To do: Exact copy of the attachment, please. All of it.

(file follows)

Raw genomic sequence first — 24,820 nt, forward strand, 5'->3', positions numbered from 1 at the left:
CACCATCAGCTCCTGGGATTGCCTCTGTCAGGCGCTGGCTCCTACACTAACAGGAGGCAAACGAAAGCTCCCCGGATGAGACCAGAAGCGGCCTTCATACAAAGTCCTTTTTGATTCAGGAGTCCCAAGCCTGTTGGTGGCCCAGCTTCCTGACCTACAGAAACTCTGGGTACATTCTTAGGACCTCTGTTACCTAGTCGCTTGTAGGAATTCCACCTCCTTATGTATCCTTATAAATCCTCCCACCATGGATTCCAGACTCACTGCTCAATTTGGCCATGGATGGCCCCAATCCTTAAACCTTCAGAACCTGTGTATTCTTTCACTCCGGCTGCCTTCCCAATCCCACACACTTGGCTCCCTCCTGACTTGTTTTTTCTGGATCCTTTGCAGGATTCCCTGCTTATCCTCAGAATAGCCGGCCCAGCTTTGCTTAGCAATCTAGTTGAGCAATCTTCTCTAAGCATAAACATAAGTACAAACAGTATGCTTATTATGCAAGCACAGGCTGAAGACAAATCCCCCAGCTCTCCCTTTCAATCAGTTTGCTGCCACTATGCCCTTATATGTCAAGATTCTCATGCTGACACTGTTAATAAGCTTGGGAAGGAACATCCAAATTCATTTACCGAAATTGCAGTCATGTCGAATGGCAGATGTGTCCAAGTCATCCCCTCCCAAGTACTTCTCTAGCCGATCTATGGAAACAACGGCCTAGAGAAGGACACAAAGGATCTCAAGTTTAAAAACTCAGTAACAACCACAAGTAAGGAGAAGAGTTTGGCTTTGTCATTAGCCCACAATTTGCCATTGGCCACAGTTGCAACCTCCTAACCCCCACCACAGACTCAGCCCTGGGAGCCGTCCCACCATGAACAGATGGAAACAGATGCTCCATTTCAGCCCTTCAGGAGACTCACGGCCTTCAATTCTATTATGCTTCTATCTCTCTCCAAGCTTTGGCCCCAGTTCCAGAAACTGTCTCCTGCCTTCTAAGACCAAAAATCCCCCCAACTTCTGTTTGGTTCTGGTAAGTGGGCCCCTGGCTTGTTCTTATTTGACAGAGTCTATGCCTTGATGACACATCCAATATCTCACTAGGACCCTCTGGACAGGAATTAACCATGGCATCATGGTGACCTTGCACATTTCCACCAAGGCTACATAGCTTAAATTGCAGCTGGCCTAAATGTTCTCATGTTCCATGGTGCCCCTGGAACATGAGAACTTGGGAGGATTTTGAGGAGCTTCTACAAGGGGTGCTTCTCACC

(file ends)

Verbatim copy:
Raw genomic sequence first — 24,820 nt, forward strand, 5'->3', positions numbered from 1 at the left:
CACCATCAGCTCCTGGGATTGCCTCTGTCAGGCGCTGGCTCCTACACTAACAGGAGGCAAACGAAAGCTCCCCGGATGAGACCAGAAGCGGCCTTCATACAAAGTCCTTTTTGATTCAGGAGTCCCAAGCCTGTTGGTGGCCCAGCTTCCTGACCTACAGAAACTCTGGGTACATTCTTAGGACCTCTGTTACCTAGTCGCTTGTAGGAATTCCACCTCCTTATGTATCCTTATAAATCCTCCCACCATGGATTCCAGACTCACTGCTCAATTTGGCCATGGATGGCCCCAATCCTTAAACCTTCAGAACCTGTGTATTCTTTCACTCCGGCTGCCTTCCCAATCCCACACACTTGGCTCCCTCCTGACTTGTTTTTTCTGGATCCTTTGCAGGATTCCCTGCTTATCCTCAGAATAGCCGGCCCAGCTTTGCTTAGCAATCTAGTTGAGCAATCTTCTCTAAGCATAAACATAAGTACAAACAGTATGCTTATTATGCAAGCACAGGCTGAAGACAAATCCCCCAGCTCTCCCTTTCAATCAGTTTGCTGCCACTATGCCCTTATATGTCAAGATTCTCATGCTGACACTGTTAATAAGCTTGGGAAGGAACATCCAAATTCATTTACCGAAATTGCAGTCATGTCGAATGGCAGATGTGTCCAAGTCATCCCCTCCCAAGTACTTCTCTAGCCGATCTATGGAAACAACGGCCTAGAGAAGGACACAAAGGATCTCAAGTTTAAAAACTCAGTAACAACCACAAGTAAGGAGAAGAGTTTGGCTTTGTCATTAGCCCACAATTTGCCATTGGCCACAGTTGCAACCTCCTAACCCCCACCACAGACTCAGCCCTGGGAGCCGTCCCACCATGAACAGATGGAAACAGATGCTCCATTTCAGCCCTTCAGGAGACTCACGGCCTTCAATTCTATTATGCTTCTATCTCTCTCCAAGCTTTGGCCCCAGTTCCAGAAACTGTCTCCTGCCTTCTAAGACCAAAAATCCCCCCAACTTCTGTTTGGTTCTGGTAAGTGGGCCCCTGGCTTGTTCTTATTTGACAGAGTCTATGCCTTGATGACACATCCAATATCTCACTAGGACCCTCTGGACAGGAATTAACCATGGCATCATGGTGACCTTGCACATTTCCACCAAGGCTACATAGCTTAAATTGCAGCTGGCCTAAATGTTCTCATGTTCCATGGTGCCCCTGGAACATGAGAACTTGGGAGGATTTTGAGGAGCTTCTACAAGGGGTGCTTCTCACC